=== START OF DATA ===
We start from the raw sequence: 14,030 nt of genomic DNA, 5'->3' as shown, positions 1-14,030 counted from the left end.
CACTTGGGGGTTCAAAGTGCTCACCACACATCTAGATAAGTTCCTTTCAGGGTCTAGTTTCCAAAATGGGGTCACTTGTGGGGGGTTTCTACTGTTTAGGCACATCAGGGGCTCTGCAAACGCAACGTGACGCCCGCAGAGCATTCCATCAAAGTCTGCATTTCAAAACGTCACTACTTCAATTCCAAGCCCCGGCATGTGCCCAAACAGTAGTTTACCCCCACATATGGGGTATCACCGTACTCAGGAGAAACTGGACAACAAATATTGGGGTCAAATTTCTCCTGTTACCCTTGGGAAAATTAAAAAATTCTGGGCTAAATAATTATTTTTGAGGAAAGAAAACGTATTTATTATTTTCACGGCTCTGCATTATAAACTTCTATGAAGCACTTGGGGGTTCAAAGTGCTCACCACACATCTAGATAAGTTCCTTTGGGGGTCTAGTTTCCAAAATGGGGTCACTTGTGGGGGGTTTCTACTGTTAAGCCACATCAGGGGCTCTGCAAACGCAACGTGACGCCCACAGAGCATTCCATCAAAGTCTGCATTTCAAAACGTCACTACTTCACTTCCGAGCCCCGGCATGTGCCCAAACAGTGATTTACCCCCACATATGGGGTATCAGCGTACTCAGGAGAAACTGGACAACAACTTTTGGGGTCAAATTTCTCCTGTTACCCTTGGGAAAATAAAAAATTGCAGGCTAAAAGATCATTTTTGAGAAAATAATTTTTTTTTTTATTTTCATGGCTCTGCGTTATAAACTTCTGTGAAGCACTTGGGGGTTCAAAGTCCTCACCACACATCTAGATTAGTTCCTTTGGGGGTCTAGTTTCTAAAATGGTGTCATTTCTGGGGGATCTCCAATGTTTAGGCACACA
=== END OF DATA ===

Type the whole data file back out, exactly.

We start from the raw sequence: 14,030 nt of genomic DNA, 5'->3' as shown, positions 1-14,030 counted from the left end.
CACTTGGGGGTTCAAAGTGCTCACCACACATCTAGATAAGTTCCTTTCAGGGTCTAGTTTCCAAAATGGGGTCACTTGTGGGGGGTTTCTACTGTTTAGGCACATCAGGGGCTCTGCAAACGCAACGTGACGCCCGCAGAGCATTCCATCAAAGTCTGCATTTCAAAACGTCACTACTTCAATTCCAAGCCCCGGCATGTGCCCAAACAGTAGTTTACCCCCACATATGGGGTATCACCGTACTCAGGAGAAACTGGACAACAAATATTGGGGTCAAATTTCTCCTGTTACCCTTGGGAAAATTAAAAAATTCTGGGCTAAATAATTATTTTTGAGGAAAGAAAACGTATTTATTATTTTCACGGCTCTGCATTATAAACTTCTATGAAGCACTTGGGGGTTCAAAGTGCTCACCACACATCTAGATAAGTTCCTTTGGGGGTCTAGTTTCCAAAATGGGGTCACTTGTGGGGGGTTTCTACTGTTAAGCCACATCAGGGGCTCTGCAAACGCAACGTGACGCCCACAGAGCATTCCATCAAAGTCTGCATTTCAAAACGTCACTACTTCACTTCCGAGCCCCGGCATGTGCCCAAACAGTGATTTACCCCCACATATGGGGTATCAGCGTACTCAGGAGAAACTGGACAACAACTTTTGGGGTCAAATTTCTCCTGTTACCCTTGGGAAAATAAAAAATTGCAGGCTAAAAGATCATTTTTGAGAAAATAATTTTTTTTTTTATTTTCATGGCTCTGCGTTATAAACTTCTGTGAAGCACTTGGGGGTTCAAAGTCCTCACCACACATCTAGATTAGTTCCTTTGGGGGTCTAGTTTCTAAAATGGTGTCATTTCTGGGGGATCTCCAATGTTTAGGCACACA